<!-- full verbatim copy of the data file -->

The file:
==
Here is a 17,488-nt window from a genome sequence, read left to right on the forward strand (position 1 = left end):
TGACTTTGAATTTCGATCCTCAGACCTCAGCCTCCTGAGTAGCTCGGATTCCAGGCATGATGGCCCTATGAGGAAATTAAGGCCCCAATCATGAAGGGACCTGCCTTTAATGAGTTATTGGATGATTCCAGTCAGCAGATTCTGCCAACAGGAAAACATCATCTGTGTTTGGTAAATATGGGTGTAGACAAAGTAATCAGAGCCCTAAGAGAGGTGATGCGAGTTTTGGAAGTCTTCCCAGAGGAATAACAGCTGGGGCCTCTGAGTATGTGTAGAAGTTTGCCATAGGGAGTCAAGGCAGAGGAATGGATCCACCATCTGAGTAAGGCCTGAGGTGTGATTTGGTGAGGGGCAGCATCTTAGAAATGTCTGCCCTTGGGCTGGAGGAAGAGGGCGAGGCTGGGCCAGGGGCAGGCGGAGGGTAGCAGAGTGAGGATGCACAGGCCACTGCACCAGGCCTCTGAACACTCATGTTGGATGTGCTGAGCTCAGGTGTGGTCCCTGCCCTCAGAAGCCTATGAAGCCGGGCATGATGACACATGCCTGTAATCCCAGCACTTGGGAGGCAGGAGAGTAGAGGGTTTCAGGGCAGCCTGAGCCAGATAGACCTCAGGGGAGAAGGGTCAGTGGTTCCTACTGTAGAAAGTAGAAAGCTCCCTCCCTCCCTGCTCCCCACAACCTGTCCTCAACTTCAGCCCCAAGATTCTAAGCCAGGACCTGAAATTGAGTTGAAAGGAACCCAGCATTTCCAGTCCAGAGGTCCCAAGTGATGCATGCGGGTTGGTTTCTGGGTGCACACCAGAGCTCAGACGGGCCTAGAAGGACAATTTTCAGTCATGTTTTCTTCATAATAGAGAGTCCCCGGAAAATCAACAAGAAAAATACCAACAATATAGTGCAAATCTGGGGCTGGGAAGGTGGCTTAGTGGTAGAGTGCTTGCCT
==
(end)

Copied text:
Here is a 17,488-nt window from a genome sequence, read left to right on the forward strand (position 1 = left end):
TGACTTTGAATTTCGATCCTCAGACCTCAGCCTCCTGAGTAGCTCGGATTCCAGGCATGATGGCCCTATGAGGAAATTAAGGCCCCAATCATGAAGGGACCTGCCTTTAATGAGTTATTGGATGATTCCAGTCAGCAGATTCTGCCAACAGGAAAACATCATCTGTGTTTGGTAAATATGGGTGTAGACAAAGTAATCAGAGCCCTAAGAGAGGTGATGCGAGTTTTGGAAGTCTTCCCAGAGGAATAACAGCTGGGGCCTCTGAGTATGTGTAGAAGTTTGCCATAGGGAGTCAAGGCAGAGGAATGGATCCACCATCTGAGTAAGGCCTGAGGTGTGATTTGGTGAGGGGCAGCATCTTAGAAATGTCTGCCCTTGGGCTGGAGGAAGAGGGCGAGGCTGGGCCAGGGGCAGGCGGAGGGTAGCAGAGTGAGGATGCACAGGCCACTGCACCAGGCCTCTGAACACTCATGTTGGATGTGCTGAGCTCAGGTGTGGTCCCTGCCCTCAGAAGCCTATGAAGCCGGGCATGATGACACATGCCTGTAATCCCAGCACTTGGGAGGCAGGAGAGTAGAGGGTTTCAGGGCAGCCTGAGCCAGATAGACCTCAGGGGAGAAGGGTCAGTGGTTCCTACTGTAGAAAGTAGAAAGCTCCCTCCCTCCCTGCTCCCCACAACCTGTCCTCAACTTCAGCCCCAAGATTCTAAGCCAGGACCTGAAATTGAGTTGAAAGGAACCCAGCATTTCCAGTCCAGAGGTCCCAAGTGATGCATGCGGGTTGGTTTCTGGGTGCACACCAGAGCTCAGACGGGCCTAGAAGGACAATTTTCAGTCATGTTTTCTTCATAATAGAGAGTCCCCGGAAAATCAACAAGAAAAATACCAACAATATAGTGCAAATCTGGGGCTGGGAAGGTGGCTTAGTGGTAGAGTGCTTGCCT